STA hosts Google Summit for second year

STA hosted Google Summit to help teachers from all over learn new ways to use technology in their classrooms.


Crystal Hoe teaches other educators how Google programs can help students learn. photo by Isabel Shorter

by Maureen Burns and Isabel Shorter

story by Maureen Burns

STA held the Google Summit event for the second year in a row Oct. 28-30.

Google educators put on summits around the world to teach people about the different apps and programs that Google can help you do. These summits have multiple workshops that help teachers use technology more effectively in their curriculum, such as managing a flipped classroom and easier ways to grade. The Google Summits are used to help teachers to implement technology in their classrooms more effectively. Google educators put on workshops about the different programs that teachers can choose to go to. Around 250 people signed up to attend and teachers from all over were invited to attend.

“I really enjoyed attending with my friends and coworkers, as well as my mom who drove from St. Louis to attend with me,” STA math teacher Kelsey Romine said. “[My mom] teaches with Chromebooks and Google Classroom, so she was really interested in everything they were presenting.”

The event went on for three days, with pre-summit workshops Oct. 28. One workshop was an eight hour boot camp for Google certification. Another was a form of administrative I.T. work. Google Summit limited the amount of participants to 50 people on Friday because they were more intense. They had all of the other workshops and allowed up to 400 people to come Oct. 29-30. 15 to 20 sessions were going on at the same time; therefore, different classrooms in all four buildings were used.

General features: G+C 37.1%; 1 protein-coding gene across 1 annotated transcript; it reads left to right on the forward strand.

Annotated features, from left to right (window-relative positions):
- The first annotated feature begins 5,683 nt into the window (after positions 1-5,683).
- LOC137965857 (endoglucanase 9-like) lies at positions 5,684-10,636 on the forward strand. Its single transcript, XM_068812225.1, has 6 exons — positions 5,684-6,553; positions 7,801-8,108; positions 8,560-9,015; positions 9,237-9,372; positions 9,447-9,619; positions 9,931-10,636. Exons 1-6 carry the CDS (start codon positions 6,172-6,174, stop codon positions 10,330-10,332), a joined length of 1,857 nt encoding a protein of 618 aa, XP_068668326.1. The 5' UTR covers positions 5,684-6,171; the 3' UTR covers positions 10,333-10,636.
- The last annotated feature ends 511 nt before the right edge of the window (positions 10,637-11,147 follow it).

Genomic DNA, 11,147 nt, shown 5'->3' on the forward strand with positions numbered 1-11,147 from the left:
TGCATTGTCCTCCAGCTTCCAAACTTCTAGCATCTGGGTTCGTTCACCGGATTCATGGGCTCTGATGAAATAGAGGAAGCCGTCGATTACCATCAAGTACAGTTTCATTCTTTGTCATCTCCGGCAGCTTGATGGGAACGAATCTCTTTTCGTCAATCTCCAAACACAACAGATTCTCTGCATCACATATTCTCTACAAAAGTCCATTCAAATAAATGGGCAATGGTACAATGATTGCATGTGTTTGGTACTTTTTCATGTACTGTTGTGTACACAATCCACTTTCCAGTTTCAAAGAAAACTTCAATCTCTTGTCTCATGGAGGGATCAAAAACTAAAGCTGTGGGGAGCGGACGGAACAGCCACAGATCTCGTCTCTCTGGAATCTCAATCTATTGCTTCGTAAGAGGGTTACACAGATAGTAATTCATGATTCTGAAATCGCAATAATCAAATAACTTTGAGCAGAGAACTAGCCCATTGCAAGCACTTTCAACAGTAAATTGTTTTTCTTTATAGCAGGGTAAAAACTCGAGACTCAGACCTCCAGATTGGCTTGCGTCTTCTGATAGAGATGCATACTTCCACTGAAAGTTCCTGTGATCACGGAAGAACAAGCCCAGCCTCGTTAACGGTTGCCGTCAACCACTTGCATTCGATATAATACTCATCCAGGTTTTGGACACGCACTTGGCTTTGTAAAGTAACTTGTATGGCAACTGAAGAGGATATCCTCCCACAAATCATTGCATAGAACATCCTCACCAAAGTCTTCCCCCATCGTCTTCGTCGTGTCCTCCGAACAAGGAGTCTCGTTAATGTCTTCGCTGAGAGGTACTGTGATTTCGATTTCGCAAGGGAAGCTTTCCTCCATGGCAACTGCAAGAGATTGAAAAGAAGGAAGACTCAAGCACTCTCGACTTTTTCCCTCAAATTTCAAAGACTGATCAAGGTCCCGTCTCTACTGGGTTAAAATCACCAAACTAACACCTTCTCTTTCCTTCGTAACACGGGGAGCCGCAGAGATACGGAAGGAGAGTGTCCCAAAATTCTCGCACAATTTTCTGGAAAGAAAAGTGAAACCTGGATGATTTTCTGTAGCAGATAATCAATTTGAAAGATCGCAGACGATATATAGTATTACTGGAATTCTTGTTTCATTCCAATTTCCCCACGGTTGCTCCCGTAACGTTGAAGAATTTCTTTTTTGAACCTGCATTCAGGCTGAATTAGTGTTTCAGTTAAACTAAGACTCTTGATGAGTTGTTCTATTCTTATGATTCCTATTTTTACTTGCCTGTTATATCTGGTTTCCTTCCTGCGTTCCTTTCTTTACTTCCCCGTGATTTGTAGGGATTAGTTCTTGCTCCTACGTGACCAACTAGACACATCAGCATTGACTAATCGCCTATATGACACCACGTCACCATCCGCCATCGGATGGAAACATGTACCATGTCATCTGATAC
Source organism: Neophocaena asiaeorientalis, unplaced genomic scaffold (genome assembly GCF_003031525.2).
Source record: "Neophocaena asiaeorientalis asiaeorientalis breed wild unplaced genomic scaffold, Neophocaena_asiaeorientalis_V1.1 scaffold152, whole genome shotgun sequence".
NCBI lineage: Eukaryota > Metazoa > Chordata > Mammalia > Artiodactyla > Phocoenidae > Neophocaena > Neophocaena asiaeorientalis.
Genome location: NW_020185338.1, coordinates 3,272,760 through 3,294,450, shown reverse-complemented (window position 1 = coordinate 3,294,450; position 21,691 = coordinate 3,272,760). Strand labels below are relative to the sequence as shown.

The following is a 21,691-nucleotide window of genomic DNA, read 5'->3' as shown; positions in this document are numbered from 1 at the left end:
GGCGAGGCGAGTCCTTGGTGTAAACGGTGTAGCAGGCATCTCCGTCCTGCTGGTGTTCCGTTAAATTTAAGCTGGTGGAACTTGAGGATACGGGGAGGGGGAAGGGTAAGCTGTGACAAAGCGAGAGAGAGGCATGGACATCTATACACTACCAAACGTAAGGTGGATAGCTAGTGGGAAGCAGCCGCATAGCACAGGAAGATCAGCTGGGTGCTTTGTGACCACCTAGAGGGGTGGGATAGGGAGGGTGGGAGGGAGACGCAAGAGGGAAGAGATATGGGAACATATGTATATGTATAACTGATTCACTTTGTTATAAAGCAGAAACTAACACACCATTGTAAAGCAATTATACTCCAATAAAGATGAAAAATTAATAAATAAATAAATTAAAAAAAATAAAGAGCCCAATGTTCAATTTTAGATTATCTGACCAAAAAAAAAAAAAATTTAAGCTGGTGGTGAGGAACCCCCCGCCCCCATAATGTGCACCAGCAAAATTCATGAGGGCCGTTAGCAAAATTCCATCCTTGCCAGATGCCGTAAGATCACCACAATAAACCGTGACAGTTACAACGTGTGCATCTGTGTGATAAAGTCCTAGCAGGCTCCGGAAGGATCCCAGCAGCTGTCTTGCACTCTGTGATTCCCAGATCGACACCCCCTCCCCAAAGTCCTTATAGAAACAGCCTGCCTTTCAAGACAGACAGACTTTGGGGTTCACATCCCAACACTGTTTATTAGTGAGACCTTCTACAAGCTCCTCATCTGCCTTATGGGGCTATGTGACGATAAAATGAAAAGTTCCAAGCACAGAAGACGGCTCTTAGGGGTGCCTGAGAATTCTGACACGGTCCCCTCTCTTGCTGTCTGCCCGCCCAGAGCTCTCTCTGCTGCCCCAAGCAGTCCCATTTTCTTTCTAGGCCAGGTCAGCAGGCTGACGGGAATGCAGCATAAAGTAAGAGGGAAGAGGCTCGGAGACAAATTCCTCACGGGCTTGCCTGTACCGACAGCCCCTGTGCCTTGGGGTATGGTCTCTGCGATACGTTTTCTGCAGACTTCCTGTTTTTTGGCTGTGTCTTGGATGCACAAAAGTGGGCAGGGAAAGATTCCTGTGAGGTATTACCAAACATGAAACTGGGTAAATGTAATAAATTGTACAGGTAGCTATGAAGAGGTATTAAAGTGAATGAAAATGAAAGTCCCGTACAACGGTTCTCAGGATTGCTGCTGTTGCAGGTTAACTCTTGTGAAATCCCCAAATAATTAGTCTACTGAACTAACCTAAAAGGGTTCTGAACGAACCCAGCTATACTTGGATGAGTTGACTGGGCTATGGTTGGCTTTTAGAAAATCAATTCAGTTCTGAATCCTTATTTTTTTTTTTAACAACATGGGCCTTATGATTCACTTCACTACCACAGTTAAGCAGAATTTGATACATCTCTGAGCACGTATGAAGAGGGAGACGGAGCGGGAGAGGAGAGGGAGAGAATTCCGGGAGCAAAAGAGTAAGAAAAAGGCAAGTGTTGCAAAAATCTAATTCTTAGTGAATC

“For me, I’m looking for things that help me work with teachers,”principal of academic affairs Barbara McCormick said. “So when I look at Google apps, or Google Drive, or the add-ons I’m looking for tools that make my job more easily manageable.”

McCormick went to a session two years ago and offered to host the next summit. Last February, STA hosted for the first time and almost 300 teachers were able to attend.

“My favorite part of the actual event last year was when ten different presenters had one minute to share a cool tool that can help teachers in their classrooms,” Romine said. “They were hilarious and really useful.”

Along with the workshops they put on, they also bring in keynote speakers. This year, the speakers were Adam Bellow, James Sander and Chrystal Hoe. Bellow was first a high school teacher, then he got a job as a technology training specialist. He is now the founder of many education websites. Sanders is the Chief Innovation Officer at Ed tech Team and is the founder of Breakout EDU. Hoe is the Integration Coordinator and Certified Google Apps for Education Trainer, Google Certified Innovator & Google Certified Educator.

“It is a great opportunity for us to be at service in the community because it’s not like we make any money off of this,” McCormick said. “If anything it might cost us just a bit, but the gain is that our people get to go to the workshops.”